BUSH - THREE PILLARS SPEECH

By Forbes S Tuttle, Legacy Wealth Coach. Forwarded by 1stAdmPAO

November 21, 2003 — On Wednesday, George W. Bush spoke before the British people and confessed to a tragic sin of omission: “Your nation and mine, in the past, have been willing to make a bargain, to tolerate oppression for the sake of stability,” the president said.

“Longstanding ties often led us to overlook the faults of local elites. Yet this bargain did not bring stability or make us safe. It merely bought time, while problems festered and ideologies of violence took hold.

“As recent history has shown, we cannot turn a blind eye to oppression just because the oppression is not in our own backyard. No longer should we think tyranny is benign because it is temporarily convenient.”

These sentences rank among the most rueful, honest and reflective ever spoken by a Western leader - an acknowledgment that Western nations have not done all they should or could have done to help secure the blessings of liberty for others in the world.

They indicate the degree to which Bush, commonly considered among the most “conservative” presidents in American history, is actually a “liberal” in the classical sense of the word. He has declared that the pursuit of liberty and the defense of freedom across the world must be central goals of American foreign policy.

The peace and security of the world, Bush said in his extraordinary speech, now rests on three pillars. International organizations comprise the first pillar. The man long derided as a go-it-alone cowboy paid glowing tribute to multilateralism, from the United Nations to NATO.

But the importance of these institutions confers on them a responsibility from which they cannot flee. They must “be equal to the challenges facing our world, from lifting up failing states to opposing proliferation,” the president said. “The success of multilateralism is not measured by adherence to forms alone, the tidiness of the process, but by the results we achieve to keep our nations secure.”

The second pillar is “the willingness of free nations, when the last resort arrives, to [restrain] aggression and evil by force.” In some cases, harsh words and pronouncements will not suffice if we are to protect ourselves and others from aggression: “It is not enough to meet the dangers of the world with resolutions; we must meet those dangers with resolve.”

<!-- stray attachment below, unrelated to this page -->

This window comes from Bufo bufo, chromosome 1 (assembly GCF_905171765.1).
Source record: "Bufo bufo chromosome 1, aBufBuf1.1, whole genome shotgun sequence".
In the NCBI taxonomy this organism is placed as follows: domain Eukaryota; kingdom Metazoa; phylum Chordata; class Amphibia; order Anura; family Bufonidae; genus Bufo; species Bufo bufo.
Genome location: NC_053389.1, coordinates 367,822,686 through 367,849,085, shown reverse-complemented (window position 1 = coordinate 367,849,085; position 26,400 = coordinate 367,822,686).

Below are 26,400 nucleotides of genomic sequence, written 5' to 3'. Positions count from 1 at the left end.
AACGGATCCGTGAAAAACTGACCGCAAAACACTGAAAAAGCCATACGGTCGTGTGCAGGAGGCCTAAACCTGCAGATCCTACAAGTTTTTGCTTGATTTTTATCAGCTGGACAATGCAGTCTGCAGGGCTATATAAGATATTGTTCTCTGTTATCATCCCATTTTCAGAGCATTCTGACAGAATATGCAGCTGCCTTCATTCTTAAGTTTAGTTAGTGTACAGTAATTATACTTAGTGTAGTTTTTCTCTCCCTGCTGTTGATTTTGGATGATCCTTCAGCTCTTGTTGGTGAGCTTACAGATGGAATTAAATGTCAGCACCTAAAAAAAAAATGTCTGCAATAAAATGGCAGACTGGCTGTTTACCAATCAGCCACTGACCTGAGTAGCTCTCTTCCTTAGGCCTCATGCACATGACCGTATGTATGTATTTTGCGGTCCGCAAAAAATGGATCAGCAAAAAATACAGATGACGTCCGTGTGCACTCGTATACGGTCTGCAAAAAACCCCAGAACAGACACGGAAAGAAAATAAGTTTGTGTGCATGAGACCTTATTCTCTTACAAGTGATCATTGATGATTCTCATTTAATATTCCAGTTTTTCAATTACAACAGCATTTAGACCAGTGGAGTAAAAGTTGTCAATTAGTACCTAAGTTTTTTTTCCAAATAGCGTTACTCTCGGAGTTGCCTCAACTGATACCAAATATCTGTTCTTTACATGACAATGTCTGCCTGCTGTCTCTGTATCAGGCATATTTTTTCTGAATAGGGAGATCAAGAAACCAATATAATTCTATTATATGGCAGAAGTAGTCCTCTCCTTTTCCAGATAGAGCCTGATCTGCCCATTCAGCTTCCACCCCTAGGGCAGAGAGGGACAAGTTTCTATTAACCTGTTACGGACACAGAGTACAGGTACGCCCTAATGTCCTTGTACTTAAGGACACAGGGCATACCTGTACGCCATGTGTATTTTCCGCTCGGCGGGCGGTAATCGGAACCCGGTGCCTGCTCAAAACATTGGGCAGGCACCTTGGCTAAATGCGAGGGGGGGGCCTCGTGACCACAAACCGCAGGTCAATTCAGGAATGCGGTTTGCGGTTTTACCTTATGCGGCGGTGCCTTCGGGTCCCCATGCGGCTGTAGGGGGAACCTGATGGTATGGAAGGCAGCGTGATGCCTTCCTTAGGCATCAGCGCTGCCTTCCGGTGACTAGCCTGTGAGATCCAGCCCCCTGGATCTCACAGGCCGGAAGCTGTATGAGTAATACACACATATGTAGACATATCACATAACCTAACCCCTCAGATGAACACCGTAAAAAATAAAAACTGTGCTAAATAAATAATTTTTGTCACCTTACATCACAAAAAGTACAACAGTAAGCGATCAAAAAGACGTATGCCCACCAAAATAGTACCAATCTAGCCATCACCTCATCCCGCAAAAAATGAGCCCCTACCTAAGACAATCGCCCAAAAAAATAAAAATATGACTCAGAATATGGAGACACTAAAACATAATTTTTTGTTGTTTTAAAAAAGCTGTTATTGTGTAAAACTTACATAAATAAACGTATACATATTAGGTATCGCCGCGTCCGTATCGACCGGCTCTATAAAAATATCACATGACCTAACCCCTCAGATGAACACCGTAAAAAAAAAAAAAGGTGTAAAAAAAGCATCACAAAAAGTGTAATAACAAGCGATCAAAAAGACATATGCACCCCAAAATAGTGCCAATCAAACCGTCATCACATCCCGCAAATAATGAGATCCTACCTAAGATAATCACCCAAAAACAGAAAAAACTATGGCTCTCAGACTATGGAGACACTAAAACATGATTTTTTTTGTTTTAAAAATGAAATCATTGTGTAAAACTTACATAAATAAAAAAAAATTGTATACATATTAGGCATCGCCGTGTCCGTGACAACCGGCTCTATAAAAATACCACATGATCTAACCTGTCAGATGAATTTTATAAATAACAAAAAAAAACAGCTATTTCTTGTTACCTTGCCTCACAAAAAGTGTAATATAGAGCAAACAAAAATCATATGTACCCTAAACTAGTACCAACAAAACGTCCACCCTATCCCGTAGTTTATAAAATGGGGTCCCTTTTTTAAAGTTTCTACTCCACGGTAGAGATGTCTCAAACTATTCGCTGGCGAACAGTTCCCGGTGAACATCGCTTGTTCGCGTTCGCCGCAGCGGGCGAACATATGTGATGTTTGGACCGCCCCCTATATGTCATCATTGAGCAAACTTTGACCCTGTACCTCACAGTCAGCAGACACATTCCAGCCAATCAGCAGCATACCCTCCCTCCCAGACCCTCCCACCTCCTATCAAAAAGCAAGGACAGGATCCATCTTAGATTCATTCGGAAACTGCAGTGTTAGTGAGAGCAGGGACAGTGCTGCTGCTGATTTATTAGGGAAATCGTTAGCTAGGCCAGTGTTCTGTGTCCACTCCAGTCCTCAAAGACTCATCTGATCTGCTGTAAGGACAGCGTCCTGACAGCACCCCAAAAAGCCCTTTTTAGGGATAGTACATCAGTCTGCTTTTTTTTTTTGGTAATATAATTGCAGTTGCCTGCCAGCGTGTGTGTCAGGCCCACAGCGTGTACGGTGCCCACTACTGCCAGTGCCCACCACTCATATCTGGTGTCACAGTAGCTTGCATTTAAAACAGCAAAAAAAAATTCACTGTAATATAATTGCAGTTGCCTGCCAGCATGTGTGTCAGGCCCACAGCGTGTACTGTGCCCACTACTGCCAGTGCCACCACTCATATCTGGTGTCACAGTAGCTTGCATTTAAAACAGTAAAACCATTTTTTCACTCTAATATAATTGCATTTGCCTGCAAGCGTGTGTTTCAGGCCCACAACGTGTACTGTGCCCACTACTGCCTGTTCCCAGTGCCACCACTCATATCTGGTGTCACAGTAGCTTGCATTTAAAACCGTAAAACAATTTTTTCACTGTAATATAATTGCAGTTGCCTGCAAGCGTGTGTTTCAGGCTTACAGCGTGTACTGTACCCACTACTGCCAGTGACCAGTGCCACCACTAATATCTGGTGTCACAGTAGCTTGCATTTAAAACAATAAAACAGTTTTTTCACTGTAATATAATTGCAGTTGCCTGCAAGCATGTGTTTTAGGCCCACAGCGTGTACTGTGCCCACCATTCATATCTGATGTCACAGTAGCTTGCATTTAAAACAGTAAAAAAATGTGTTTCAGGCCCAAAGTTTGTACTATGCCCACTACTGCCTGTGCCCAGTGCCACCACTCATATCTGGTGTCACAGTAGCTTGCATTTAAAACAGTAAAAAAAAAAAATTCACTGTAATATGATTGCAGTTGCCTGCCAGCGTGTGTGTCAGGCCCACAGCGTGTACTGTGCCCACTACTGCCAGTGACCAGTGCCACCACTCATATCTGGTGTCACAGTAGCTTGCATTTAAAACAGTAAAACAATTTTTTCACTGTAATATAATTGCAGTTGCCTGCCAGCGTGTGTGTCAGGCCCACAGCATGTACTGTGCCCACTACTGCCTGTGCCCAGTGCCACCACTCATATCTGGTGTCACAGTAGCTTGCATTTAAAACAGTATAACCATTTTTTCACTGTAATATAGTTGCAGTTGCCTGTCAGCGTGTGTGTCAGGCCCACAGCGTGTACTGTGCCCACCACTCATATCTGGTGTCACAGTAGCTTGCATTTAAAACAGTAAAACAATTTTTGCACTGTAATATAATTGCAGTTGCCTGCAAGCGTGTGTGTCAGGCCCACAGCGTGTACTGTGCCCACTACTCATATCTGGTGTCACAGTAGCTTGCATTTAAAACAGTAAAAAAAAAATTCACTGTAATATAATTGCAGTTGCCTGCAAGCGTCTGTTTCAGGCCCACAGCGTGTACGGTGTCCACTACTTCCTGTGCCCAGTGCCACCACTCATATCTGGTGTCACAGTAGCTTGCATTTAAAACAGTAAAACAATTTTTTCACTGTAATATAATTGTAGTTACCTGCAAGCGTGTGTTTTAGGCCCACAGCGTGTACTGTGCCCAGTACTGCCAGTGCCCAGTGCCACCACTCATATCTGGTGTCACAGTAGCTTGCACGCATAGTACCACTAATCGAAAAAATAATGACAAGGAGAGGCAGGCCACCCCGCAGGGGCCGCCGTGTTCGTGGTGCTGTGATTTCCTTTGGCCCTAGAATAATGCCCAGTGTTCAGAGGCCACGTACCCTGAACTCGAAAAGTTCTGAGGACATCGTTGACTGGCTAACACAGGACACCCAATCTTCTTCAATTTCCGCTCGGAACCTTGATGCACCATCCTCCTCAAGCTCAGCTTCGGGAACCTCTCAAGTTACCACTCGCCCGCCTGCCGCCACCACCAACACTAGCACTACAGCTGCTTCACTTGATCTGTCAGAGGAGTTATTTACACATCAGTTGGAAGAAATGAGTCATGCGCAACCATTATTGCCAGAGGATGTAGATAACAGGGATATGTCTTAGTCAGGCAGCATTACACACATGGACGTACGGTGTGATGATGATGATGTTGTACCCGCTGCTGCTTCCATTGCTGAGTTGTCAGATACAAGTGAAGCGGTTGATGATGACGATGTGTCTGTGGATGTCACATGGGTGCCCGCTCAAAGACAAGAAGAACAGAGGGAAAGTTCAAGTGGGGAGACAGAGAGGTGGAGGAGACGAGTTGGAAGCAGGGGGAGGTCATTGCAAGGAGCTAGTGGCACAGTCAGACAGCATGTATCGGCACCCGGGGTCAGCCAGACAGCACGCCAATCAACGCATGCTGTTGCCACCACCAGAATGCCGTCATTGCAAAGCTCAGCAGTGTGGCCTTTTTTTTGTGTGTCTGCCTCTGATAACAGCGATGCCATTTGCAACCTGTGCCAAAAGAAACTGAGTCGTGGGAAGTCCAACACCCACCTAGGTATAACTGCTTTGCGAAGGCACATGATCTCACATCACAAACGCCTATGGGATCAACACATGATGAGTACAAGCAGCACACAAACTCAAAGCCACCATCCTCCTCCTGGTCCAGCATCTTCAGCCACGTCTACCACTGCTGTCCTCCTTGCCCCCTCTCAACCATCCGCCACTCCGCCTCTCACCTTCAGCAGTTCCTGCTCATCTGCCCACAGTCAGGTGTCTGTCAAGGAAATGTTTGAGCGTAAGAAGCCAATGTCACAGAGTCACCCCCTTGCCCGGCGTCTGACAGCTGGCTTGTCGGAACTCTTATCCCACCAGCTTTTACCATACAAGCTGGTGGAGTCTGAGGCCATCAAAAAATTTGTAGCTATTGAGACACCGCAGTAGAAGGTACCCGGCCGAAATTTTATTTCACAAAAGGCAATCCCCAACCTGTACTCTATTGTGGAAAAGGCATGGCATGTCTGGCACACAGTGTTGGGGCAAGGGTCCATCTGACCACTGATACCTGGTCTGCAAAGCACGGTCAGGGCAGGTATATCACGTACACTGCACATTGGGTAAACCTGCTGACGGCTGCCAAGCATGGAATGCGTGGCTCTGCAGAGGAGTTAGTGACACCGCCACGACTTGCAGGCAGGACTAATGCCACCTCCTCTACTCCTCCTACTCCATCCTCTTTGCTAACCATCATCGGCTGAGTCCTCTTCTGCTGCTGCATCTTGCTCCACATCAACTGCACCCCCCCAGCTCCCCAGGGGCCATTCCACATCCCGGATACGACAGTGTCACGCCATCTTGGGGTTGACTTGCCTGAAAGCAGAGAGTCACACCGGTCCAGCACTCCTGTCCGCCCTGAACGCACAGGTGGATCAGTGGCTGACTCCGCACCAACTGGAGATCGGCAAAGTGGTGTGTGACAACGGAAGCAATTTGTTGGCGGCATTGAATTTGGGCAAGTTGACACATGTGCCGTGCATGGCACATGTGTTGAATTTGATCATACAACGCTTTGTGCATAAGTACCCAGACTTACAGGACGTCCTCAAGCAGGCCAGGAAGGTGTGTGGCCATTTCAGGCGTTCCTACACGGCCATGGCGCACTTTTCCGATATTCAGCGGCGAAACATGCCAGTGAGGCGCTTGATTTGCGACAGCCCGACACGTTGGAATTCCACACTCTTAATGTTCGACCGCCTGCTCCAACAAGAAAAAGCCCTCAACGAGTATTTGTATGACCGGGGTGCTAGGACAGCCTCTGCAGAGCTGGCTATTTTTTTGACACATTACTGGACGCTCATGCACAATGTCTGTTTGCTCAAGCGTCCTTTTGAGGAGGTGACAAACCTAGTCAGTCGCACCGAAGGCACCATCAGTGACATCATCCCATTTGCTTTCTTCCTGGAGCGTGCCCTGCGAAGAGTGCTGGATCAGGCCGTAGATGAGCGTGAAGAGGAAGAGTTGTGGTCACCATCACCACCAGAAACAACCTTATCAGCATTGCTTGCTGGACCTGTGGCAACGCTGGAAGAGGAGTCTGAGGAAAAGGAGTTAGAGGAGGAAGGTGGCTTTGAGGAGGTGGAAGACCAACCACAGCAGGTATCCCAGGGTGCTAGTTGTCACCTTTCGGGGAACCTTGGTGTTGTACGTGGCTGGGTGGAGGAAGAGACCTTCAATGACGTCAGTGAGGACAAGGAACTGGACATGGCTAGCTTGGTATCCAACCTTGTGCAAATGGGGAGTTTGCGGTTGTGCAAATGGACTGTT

Bush gracefully acknowledged that disagreements over the use of force are legitimate. “There are principled objections to the use of force in every generation, and I credit the good motives behind these views,” he said. ” Those in authority, however, are not judged only by good motivations. The people have given us the duty to defend them. And that duty sometimes requires the violent restraint of violent men. In some cases, the measured use of force is all that protects us from a chaotic world ruled by force.”

The third pillar is “our commitment to the global expansion of democracy.” In this address, which history will come to call “the three pillars speech,” the president spoke more broadly in terms of freedom and democracy than any Western leader ever has.

And he has a right to do so. After all, in the 26 months since 9/11, he has led the way in the liberation of more than 43 million people from the inhuman tyrannies of the Taliban in Afghanistan and the Baathists in Iraq.

For speaking words and taking actions like these, protestors in London decided that he was no better than Saddam Hussein, a man who (by conservative estimates) murdered half a million people inside his own country. They pulled down an effigy of Bush that had been designed to look like the Saddam statue pulled down in Baghdad in May.

“Why do they hate you, Mr. President?” a British journalist asked yesterday during a press conference. “Why do they hate you in such numbers?”

After listening to Bush's speech and considering the views expressed by the protestors and others, I have one possible answer: They hate him because he calls their values into question.

The Bush-haters are moralistic poseurs. The man they hate is a moral actor. They condemn barbarity. He does something about it. They call him a monster, a villain, a Hitler. In response, he celebrates the fact that they live in societies that permit free speech.

He is a giant.